“The gift that the Camp Fire gave us is that it helped us to see what isn’t working. People became permeable to new ideas,” says Wolfy Rougle, the forest health watershed coordinator with the Butte County Resource Conservation District.
In 2019, Rougle assembled local land managers, climate scientists and nonprofit leaders, including Brittany Dyer, American Forests’ California state director. In a series of walks across the charred landscape, they began to envision what a more climate-resilient forest might look like and how to get there.
They chose to focus on Concow, in part because of its unique history of burning in large wildfires, including the Camp Fire. What they learn may guide forest adaptation across California’s low-elevation foothills — millions of acres in total — that are warming up and drying out faster than almost anywhere in the state, outside of the Mojave Desert.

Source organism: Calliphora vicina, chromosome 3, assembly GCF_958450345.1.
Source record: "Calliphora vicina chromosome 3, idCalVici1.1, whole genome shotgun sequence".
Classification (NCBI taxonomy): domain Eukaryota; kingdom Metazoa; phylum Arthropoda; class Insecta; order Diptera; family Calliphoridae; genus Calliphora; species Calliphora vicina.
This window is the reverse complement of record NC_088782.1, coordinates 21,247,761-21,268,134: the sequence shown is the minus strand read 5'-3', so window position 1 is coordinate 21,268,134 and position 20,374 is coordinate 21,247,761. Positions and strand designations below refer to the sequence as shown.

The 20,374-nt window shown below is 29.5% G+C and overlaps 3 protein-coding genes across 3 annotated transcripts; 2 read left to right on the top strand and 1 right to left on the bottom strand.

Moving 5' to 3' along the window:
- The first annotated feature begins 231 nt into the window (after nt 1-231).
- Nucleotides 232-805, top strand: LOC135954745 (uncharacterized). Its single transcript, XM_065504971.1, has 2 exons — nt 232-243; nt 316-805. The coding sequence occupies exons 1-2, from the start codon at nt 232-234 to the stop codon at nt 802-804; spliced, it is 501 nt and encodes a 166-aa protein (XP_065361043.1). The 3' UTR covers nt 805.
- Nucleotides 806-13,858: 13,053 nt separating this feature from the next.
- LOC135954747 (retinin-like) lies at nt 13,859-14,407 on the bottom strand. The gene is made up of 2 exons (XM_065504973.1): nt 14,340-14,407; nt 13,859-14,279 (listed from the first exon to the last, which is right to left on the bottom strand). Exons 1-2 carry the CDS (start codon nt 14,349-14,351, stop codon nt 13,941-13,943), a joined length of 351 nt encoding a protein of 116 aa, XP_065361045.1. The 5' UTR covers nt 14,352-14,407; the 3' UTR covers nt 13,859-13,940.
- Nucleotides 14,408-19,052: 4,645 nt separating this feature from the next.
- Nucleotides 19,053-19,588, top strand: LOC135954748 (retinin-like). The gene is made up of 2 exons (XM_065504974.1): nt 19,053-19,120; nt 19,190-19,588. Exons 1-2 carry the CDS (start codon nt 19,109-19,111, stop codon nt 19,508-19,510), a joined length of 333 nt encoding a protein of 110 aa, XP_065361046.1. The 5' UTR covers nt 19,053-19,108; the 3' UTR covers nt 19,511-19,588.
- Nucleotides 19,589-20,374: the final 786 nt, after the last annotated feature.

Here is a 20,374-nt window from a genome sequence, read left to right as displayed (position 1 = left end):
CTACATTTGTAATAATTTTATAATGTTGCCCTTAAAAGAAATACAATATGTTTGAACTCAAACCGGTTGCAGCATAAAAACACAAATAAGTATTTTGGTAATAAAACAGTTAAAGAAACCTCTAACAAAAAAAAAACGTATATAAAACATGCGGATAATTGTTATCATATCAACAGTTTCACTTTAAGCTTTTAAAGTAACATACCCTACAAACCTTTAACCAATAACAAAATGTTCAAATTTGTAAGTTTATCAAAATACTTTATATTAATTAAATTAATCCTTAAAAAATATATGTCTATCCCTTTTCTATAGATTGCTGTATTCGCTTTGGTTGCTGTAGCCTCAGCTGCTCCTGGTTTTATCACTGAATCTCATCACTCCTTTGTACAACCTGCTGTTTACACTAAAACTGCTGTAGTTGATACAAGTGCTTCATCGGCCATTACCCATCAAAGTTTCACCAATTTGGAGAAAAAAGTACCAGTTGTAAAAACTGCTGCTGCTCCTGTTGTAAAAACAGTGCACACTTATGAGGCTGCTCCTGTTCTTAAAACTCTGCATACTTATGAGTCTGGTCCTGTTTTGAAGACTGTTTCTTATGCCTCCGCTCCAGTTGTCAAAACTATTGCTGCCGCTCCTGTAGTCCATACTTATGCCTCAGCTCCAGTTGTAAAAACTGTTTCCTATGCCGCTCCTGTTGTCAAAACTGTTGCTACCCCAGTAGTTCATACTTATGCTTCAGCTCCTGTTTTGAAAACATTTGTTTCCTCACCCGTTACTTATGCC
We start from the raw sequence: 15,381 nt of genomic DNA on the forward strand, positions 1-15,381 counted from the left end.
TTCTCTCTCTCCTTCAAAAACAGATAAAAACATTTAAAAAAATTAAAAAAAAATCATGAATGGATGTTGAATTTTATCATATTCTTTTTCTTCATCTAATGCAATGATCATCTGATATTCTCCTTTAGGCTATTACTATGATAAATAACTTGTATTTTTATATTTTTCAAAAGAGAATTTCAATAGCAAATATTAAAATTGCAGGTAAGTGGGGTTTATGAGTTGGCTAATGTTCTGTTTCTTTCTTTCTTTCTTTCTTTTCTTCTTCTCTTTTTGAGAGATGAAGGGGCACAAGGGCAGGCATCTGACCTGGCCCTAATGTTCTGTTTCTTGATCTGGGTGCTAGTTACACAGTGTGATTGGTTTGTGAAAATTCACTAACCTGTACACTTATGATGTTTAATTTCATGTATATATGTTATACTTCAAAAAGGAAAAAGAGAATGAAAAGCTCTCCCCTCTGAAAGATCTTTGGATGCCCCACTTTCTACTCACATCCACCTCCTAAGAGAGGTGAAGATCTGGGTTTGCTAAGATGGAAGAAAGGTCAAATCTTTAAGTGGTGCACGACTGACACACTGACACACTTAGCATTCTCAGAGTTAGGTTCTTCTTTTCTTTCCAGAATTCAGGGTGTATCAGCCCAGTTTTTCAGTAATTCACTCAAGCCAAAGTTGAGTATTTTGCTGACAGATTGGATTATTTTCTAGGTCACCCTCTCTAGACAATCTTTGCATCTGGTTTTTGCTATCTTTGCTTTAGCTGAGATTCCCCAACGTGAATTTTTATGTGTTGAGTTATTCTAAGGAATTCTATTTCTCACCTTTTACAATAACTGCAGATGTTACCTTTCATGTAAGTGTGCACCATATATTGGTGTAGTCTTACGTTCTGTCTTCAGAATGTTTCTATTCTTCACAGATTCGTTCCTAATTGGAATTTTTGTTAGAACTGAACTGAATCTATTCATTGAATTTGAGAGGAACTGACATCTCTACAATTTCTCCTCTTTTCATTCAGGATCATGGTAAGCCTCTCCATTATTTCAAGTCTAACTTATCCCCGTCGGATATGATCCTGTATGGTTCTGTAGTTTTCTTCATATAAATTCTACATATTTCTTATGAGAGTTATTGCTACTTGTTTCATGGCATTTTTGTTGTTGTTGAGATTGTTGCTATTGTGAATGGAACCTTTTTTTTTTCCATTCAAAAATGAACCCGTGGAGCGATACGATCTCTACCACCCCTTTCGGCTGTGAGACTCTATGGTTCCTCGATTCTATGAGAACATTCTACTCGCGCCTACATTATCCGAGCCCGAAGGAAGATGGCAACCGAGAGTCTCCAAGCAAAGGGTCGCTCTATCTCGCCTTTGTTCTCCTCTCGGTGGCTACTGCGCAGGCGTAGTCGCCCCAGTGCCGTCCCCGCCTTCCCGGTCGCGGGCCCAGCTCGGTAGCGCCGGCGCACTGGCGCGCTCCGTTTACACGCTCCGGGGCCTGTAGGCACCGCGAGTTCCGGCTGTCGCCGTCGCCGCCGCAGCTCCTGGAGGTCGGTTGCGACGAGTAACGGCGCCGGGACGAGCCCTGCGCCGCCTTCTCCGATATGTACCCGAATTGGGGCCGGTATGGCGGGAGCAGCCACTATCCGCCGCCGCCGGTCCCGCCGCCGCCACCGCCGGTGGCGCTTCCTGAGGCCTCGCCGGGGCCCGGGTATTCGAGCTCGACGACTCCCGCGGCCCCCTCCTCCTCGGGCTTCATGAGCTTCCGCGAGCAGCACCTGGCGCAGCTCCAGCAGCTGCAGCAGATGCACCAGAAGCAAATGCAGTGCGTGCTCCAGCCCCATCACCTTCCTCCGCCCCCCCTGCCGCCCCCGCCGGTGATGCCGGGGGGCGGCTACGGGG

American Forests California State Director Brittany Dyer tests soil quality at a planting site American Forests is reforesting after the Camp Fire. Credit: American Forests.
Early on, the group outlined their vision for the restored landscape. They seek to sustain the region’s forests which, with fires and sustained drought, are gradually being replaced by highly flammable shrub fields. The forests they’re imagining will have fewer trees, and the trees will be larger and more widely spaced than those in today’s forests. A less dense forest will be able to weather fires, beetle outbreaks and droughts, and allow trees to accumulate carbon in their roots and trunks, and in the soil beneath them. Healthy forests function as a carbon sink — helping to reduce the amount of carbon dioxide in the atmosphere, rather than releasing it back to the skies every time a disturbance strikes. A restored watershed would also provide clean and abundant water supply for those living downstream. And Concow residents, many of whom chose to live in the region for its forests, would enjoy safer economic and recreation opportunities.